Twelve months into retirement
|19/04/2010||Filled under mountains, Mull, Retirement, Scotland|
From her winter home in Oban we moved Cirrus Cat first to Loch Aline, or Loch Alainn as it is known locally then on to Tobermory on Mull, making use of the new genoa to sail into a brisk south-westerly then into a wild northerly wind, the sail pulling us along at over 7 knots when the sea was flat enough. We still have a lot to learn on how to handle a sail this powerful. Kate expressed some disappointment at the absence of dolphins or seals on our journey but I guess it is just too early in the year for them to show themselves. This time last year we were just setting out on the adventure we call ‘retirement’, not really knowing what was in store for us. Kate’s diaries place Cirrus in the South East of England, at Gillingham Marina in the Medway, and us visiting our friends near Sittingbourne before last minute shopping and casting off to go north.
Reflecting on all we have done in the last twelve months we realise that we have still to complete our original ambition of circumnavigating the UK. Events late last year cut short this plan and left us ‘stuck’ here in the Western Isles instead of smugly secure in some West Country creek and although this is something we have always seen as a positive – it has given us much longer here than we expected – we feel in some ways we still have a mission to accomplish. It is early to be sailing this far north, very few boats venture out this early for very good reasons – it can be cold and the weather unpredictable. We will wait for the weather to come right before venturing forth but before long we’ll be looking for northerly winds to blow us southwards again.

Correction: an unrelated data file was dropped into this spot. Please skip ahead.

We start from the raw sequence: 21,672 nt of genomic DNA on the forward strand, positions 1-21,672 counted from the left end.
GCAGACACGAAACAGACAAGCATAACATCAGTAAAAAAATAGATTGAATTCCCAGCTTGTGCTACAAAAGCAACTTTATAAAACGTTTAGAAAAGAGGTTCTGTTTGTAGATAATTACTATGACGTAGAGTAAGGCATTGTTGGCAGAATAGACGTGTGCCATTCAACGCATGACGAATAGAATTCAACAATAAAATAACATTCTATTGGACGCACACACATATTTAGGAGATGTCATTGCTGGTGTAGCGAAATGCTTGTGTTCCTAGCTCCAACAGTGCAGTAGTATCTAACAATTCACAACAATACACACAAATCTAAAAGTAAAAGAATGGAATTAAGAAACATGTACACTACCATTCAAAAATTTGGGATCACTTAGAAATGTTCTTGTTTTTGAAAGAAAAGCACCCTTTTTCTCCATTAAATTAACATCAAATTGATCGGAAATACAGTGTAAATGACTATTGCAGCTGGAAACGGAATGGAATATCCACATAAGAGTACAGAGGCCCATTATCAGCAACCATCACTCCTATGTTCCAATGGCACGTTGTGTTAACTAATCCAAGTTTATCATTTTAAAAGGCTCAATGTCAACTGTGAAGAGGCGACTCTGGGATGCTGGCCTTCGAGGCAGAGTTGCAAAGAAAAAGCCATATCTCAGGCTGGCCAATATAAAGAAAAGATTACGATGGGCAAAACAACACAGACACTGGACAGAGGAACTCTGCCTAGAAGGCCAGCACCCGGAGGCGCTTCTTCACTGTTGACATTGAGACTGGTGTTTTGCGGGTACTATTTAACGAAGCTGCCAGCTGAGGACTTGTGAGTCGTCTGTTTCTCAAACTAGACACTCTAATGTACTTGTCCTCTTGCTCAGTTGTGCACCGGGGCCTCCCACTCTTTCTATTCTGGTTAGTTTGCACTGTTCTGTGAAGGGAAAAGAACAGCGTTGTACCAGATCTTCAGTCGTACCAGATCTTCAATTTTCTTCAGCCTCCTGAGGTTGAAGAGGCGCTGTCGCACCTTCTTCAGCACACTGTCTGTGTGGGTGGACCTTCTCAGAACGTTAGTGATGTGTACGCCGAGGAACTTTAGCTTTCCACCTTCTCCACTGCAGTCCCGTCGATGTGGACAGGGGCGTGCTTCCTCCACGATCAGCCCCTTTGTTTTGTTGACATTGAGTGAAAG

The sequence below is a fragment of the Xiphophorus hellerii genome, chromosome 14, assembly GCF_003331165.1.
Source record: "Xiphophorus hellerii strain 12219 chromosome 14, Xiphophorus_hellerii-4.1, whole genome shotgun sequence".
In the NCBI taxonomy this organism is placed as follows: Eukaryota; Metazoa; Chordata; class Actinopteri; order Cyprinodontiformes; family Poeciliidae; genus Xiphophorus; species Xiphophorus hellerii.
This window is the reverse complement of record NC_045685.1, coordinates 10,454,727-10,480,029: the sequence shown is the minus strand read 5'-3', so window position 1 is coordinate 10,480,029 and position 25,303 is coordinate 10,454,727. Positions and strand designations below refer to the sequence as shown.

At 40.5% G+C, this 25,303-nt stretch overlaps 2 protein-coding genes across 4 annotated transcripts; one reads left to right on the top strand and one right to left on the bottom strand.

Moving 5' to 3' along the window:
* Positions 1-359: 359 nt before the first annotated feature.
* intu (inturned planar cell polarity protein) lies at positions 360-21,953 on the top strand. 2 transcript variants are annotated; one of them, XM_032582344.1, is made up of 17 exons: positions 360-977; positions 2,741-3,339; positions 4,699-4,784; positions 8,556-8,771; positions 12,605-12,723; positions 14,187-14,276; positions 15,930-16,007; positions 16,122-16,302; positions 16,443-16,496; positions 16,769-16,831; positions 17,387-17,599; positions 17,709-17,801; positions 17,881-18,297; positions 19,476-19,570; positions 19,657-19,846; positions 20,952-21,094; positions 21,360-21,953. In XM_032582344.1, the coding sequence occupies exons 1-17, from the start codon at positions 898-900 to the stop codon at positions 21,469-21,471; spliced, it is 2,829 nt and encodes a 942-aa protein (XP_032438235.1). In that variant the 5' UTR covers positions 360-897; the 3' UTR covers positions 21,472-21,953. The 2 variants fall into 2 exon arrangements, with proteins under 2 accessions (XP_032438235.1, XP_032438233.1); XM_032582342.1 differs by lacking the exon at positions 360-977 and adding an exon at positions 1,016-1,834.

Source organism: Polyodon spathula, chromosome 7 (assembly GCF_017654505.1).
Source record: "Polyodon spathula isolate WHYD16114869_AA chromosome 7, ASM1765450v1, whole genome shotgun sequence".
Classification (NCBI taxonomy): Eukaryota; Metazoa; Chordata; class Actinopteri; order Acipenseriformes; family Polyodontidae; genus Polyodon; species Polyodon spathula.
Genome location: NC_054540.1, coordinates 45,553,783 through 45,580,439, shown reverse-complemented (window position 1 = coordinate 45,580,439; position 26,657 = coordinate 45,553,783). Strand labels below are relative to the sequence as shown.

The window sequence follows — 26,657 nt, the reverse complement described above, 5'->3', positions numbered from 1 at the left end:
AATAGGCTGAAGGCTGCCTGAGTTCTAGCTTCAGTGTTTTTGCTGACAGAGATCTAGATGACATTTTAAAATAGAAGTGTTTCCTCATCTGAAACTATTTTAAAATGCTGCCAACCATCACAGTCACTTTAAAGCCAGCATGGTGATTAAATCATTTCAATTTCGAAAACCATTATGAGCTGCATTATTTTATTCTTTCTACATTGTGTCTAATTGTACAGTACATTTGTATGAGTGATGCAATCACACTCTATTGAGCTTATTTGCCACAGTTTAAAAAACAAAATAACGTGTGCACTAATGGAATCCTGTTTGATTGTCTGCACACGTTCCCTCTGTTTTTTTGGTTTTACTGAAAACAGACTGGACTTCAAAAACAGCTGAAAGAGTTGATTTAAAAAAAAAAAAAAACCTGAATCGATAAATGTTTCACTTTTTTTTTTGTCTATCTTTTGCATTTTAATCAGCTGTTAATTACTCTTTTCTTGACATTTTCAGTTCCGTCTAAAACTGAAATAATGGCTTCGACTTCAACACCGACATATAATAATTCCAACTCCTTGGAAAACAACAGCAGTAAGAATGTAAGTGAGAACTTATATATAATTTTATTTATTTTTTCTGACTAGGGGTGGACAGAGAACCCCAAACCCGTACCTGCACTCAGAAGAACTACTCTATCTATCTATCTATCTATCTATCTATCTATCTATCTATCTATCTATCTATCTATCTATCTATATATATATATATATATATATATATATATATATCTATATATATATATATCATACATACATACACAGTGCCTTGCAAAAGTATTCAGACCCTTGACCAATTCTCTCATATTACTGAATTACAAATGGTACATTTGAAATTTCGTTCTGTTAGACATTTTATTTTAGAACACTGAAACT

At the first opportunity we have taken ourselves off into the hills for a spot of walking, just to take in the ambiance that is uniquely Scottish. Lichen drapes from the branches of trees giving them a grey-bearded look and higher up we caught a distant glimpse of two roe deer just at the same moment they spotted us. Not being able to smell us they seemed unconcerned and casually ignored our presence.
We were walking beside Loch Aline looking for, and soon finding, Tennyson’s Waterfall where a small mountain stream drops some 20 metres into a natural amphitheatre ringed by a line of brown cliffs. Some of the stones here are soft and green in colour, and the cliff being undercut it is possible to walk behind the screen of water and look out at the view across the Sound to the Isle of Mull in the distance. Of course, Kate just had to risk the cold shower to get here. Her feet would already have been wet because the one thing almost guaranteed about walking in Scotland is wet feet. The ground often has a sort of bounce to it, the moss and the tussocks of grass lying over peat bog or hiding marshy areas into which the feet sink ankle deep.
On a completely different topic, just a few weeks ago we were held up in the UK by the effects of industrial action affecting air travel – in our case it was the French air traffic controllers. Am I the only person to see the irony in the present massive disruption to air travel caused by the Icelandic volcano, just weeks after the end of latest of the strikes here in the UK? Surely the great god of the skies must be thinking ‘You call that disruption…. I’ll show you disruption!’.
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